In a vehicle to grid experiment involving 100 electric car and truck owners in Europe and Enel, one of Europe’s largest utility companies, the owner of the electric Nissans earned an average of $1,530 a year from the program. — more than the cost of charging the vehicles for a year’s worth of use. The test also uncovered something equally surprising — vehicle to grid schemes may actually slow the rate at which lithium ion batteries degrade in normal use. Cash back and lower degradation? That’s music to any electric car owner’s ears.
Let’s not get out ahead of the story, however. The vast majority of electric cars are not equipped to participate in vehicle to grid or V2G usage. They are made to take electricity in to charge the battery, not send it back to the grid. Making a car compatible for V2G use may cost more, cancelling out some of the possible savings.
At the end of a one year trial period, researchers studied the data and concluded that if V2G is controlled by a “smart grid algorithm that is designed to minimize battery degradation, an [electric car] connected to this smart grid system can accommodate the demand of the power network with an increased share of clean renewable energy, but more profoundly that the smart grid is able to extend the life of the EV battery beyond the case in which there is no V2G.”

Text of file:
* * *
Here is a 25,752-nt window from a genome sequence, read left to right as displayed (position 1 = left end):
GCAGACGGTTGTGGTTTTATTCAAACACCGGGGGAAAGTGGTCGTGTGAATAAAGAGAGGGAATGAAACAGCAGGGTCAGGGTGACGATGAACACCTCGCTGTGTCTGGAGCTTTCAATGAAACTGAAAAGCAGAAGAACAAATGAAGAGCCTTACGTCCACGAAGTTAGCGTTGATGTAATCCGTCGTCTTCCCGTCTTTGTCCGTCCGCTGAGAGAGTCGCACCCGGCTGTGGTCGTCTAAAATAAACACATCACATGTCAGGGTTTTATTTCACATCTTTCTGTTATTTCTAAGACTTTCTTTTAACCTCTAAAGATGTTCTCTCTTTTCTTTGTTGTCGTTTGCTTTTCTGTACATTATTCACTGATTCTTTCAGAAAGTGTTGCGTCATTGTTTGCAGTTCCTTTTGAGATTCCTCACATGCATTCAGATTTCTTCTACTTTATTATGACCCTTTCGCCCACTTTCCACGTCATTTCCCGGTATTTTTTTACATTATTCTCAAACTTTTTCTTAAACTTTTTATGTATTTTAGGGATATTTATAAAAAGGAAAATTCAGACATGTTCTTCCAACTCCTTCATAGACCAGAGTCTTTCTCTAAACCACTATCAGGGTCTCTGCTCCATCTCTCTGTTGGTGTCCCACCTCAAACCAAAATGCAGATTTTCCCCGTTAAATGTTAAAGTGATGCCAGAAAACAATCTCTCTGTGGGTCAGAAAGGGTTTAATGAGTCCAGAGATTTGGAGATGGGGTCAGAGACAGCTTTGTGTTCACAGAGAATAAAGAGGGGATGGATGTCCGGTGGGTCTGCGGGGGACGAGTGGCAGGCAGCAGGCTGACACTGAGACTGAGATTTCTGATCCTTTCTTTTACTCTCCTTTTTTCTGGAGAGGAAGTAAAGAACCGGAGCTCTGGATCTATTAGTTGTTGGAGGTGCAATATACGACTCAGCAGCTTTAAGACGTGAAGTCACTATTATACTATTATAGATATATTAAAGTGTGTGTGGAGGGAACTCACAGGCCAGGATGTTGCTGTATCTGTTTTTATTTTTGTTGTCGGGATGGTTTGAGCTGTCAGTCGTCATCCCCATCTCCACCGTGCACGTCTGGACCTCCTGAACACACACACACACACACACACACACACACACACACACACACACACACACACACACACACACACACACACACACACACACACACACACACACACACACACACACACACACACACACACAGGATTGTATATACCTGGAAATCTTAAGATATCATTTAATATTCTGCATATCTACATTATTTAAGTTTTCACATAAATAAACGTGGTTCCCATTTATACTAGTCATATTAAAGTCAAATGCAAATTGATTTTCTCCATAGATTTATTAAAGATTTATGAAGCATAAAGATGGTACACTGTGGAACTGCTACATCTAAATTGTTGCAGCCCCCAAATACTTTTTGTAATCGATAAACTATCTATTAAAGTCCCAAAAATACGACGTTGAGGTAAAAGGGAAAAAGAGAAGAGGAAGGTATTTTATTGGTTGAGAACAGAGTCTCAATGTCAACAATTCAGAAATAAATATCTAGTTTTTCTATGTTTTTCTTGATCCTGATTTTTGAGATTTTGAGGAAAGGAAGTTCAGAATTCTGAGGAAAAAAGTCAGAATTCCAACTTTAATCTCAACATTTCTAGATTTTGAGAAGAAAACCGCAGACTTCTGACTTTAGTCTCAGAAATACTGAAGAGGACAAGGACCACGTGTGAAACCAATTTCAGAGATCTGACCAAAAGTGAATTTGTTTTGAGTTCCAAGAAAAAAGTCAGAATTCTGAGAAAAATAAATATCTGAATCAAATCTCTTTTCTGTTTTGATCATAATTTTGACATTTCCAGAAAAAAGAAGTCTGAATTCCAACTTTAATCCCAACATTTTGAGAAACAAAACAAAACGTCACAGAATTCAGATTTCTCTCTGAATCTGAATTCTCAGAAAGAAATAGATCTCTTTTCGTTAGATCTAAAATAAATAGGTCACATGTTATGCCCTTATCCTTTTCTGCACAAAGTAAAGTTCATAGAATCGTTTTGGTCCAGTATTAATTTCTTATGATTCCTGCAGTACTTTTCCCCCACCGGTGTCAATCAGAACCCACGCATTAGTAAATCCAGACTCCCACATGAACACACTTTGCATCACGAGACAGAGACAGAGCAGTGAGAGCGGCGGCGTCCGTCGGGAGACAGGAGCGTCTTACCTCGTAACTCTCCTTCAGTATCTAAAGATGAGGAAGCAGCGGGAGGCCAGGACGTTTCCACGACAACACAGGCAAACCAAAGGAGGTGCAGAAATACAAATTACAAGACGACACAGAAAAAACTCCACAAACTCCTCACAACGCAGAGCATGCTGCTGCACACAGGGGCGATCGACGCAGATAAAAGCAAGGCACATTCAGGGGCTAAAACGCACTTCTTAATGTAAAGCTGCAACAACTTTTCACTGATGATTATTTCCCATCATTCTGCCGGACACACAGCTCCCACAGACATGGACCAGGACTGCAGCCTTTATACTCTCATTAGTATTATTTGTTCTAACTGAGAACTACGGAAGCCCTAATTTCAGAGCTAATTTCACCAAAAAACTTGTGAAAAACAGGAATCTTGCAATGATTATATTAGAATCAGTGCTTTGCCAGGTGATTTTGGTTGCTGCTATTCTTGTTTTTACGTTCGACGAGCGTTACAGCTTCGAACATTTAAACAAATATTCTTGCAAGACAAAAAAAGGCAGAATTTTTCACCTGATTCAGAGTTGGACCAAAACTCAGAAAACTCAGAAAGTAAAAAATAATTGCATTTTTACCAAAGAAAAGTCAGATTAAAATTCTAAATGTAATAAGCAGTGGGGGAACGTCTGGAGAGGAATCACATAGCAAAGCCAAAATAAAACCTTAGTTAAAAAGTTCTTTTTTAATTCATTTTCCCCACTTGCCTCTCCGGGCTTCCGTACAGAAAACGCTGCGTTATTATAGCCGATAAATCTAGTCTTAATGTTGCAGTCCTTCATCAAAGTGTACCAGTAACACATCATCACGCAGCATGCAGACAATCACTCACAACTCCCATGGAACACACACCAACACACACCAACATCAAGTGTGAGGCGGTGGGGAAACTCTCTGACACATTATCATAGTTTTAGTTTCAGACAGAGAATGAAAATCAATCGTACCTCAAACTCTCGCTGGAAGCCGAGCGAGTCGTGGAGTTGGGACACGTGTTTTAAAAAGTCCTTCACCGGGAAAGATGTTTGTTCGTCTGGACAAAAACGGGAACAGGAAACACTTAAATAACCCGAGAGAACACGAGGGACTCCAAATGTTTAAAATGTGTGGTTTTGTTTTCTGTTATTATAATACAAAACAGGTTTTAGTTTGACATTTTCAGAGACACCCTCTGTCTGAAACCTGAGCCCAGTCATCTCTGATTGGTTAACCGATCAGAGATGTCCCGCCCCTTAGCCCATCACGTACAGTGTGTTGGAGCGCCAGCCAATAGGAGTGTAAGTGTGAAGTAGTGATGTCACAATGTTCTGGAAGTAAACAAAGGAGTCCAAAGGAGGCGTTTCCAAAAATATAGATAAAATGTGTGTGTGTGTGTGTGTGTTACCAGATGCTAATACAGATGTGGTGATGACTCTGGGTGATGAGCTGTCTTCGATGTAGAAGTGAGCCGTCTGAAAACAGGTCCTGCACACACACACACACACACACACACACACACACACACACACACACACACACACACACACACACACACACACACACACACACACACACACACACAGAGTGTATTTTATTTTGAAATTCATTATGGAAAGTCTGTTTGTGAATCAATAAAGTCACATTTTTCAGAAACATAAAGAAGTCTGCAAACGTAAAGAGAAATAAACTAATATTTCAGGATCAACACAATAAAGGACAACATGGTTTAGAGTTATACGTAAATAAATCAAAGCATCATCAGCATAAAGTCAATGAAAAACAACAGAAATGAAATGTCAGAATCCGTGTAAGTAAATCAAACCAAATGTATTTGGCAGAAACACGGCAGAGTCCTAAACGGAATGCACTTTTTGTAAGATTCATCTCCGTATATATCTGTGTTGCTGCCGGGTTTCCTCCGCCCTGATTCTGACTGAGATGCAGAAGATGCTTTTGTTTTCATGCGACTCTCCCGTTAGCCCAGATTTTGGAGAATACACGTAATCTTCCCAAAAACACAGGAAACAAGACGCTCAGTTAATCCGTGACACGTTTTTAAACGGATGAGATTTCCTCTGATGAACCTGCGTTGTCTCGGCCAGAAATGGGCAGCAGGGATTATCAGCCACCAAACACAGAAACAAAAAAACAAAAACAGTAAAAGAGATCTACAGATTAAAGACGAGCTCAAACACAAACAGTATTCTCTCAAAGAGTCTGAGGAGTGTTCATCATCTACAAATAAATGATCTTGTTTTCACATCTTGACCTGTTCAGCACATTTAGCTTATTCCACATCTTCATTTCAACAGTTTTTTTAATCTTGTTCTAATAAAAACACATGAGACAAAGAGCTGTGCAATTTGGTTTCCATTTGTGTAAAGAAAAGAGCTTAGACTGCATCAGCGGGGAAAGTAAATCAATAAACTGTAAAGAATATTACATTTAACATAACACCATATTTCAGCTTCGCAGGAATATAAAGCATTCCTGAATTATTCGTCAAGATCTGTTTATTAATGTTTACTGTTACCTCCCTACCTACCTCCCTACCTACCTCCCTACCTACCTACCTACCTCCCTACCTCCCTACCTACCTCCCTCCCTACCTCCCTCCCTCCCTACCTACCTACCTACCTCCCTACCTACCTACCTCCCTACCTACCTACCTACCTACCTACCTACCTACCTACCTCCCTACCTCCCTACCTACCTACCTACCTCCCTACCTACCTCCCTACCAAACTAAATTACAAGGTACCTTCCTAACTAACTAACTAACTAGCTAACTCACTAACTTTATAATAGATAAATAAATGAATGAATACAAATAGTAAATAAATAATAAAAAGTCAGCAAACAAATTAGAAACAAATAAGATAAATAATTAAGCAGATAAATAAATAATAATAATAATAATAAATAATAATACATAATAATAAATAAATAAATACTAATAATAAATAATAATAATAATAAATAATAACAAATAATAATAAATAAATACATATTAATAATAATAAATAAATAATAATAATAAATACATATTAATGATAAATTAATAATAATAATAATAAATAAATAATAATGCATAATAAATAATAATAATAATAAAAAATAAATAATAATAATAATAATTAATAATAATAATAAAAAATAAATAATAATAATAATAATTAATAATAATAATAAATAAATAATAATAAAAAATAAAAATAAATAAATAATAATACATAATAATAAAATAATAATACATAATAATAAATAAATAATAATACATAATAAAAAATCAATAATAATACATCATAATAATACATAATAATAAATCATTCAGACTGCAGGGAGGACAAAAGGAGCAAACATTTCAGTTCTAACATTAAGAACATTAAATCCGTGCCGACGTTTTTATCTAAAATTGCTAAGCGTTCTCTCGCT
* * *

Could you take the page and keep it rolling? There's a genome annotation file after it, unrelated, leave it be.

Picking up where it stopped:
Bloomberg New Energy Finance projects that the electricity consumption from EVs will rise from 6 terawatt-hours today to 1,800 terawatt-hours in 2040, or more than 40 percent of current U.S. electricity demand. Having all those cars connected during the majority of the day would permit grid operators to balance the electrical loads in the system, saving utility companies lots of money — money they would be willing to share with the owners of the cars making all this possible.
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